For most everyone else, today is an active day – it’s the first day back to school after the long respite of summer. I can’t say that I don’t notice or don’t feel it. I can’t say that I don’t spend the day with my thoughts whispering “what ifs” and “if only’s” between my ears. My heart, my gut, my body, they are all weary from the holding of my proverbial breath, from the keeping of secrets and the holding of truth. The weeks and months pass, and there I float, motionless and breathless in a sea of grief that seems is mine alone. I am still grappling with the death of my fifteen year old son. I don’t know if this will ever cease, as this grief is becoming familiar to me like flash thunderstorms in the heat of the season – heart stopping and unpredictable, destructive and cleansing. The darkness is ever punctuated by bright, sometimes blinding flashes of insight that illuminate what had remained hidden in the shadows, sometimes setting the sacred ablaze. This is the story of my experience.
I had known on the day he died, May 5, 2012, that he did not have to die, that something had gone terribly wrong. On May 7th, I embarked on my own journey find out what killed him. Isis, the coroner from the city who is still investigating his death at the time of writing this, has the same agenda. She is not finished her investigation yet, and neither have I. It’s been over a year. Living hasn’t been easy. It still isn’t. It never was. Will it ever be?
I didn’t leave the house today until after 3:00 pm. I didn’t want to see anything that would remind me of what is already glaringly obvious. Michael’s friends, his classmates, the rest of the community was going back to school today, and Michael was not, because Michael is dead. All my friends, all the parents I know are proudly and busily tending to their children’s back to school needs and I sit motionless and indecisive, not knowing what to do or why to do it. Everything hurts. I close my eyes to the day and attempt to not be present. It isn’t working.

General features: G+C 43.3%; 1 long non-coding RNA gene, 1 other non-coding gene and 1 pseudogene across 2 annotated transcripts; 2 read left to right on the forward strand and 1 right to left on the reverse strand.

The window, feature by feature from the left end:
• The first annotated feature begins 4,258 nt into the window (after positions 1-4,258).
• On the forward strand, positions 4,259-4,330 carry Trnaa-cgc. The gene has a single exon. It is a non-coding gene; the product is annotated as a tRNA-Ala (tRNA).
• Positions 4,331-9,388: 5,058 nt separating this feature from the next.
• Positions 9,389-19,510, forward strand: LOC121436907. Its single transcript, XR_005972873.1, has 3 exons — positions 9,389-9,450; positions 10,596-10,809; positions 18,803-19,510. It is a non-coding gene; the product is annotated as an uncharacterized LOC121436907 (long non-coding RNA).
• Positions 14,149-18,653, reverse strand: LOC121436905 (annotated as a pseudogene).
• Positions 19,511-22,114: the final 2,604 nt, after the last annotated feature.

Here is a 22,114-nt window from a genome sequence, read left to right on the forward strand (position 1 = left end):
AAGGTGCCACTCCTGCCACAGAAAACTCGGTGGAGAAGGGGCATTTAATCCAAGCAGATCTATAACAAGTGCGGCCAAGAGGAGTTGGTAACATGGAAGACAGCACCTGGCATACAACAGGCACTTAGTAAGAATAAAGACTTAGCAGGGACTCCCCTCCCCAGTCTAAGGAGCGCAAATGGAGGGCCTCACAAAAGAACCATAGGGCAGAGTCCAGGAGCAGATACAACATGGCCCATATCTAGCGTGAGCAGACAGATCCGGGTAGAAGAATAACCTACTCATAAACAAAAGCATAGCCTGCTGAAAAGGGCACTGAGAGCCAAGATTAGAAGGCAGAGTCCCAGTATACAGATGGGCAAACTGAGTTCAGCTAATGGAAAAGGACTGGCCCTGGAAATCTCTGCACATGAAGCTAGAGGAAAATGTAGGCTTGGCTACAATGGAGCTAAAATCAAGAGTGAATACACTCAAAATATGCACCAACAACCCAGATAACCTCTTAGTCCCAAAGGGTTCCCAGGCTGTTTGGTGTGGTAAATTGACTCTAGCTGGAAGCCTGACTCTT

I eat. I nap. Several times I dismiss the thought of feeling alone, feeling abandoned. These feelings come from a legitimate place, but I would rather embrace all the changes in my life and have gratitude for my solitude, so I do.
I used to watch “Jeopardy” and sometimes “Wheel of Fortune” on my Nanna’s TV after doing all my homework. I would play along with these games and shout out the answers to myself as I waited for my Mom to come home from work. Vanna White would turn the letters and slowly the word would be revealed. Often times I would know the word before the TV world solved the puzzle.
Finding the causes of Michael’s death has been like solving a puzzle, but not just a one word puzzle – there are many words. Last Wednesday, the coroner sent me an email, and filled me in on another aspect of his death. It was just like Vanna had flipped the perfect consonant and everything clicked. The puzzle was finally solved, and all I have to do is answer. But I don’t even know how to answer. All I can muster is silence. My throat feels dry and my legs not strong enough to stand. I can’t speak but yet my soul is screaming inside.
R _ C I S _ _ S S U _ P _ I O N S
R I G H _ E O U S U S E O F F O R C E
P _ _ R I _ _ R C H Y
T H E I L L U S I O N O F L O V E L E S S N E S S
It’s all come together. I finally have my closure. It is not as sweet as I had imagined it to be, nor as freeing. In order to be free from it all I have to tell the story and so I start today. No time like the present. I need to speak the words that will solve the puzzle, for myself and for everyone.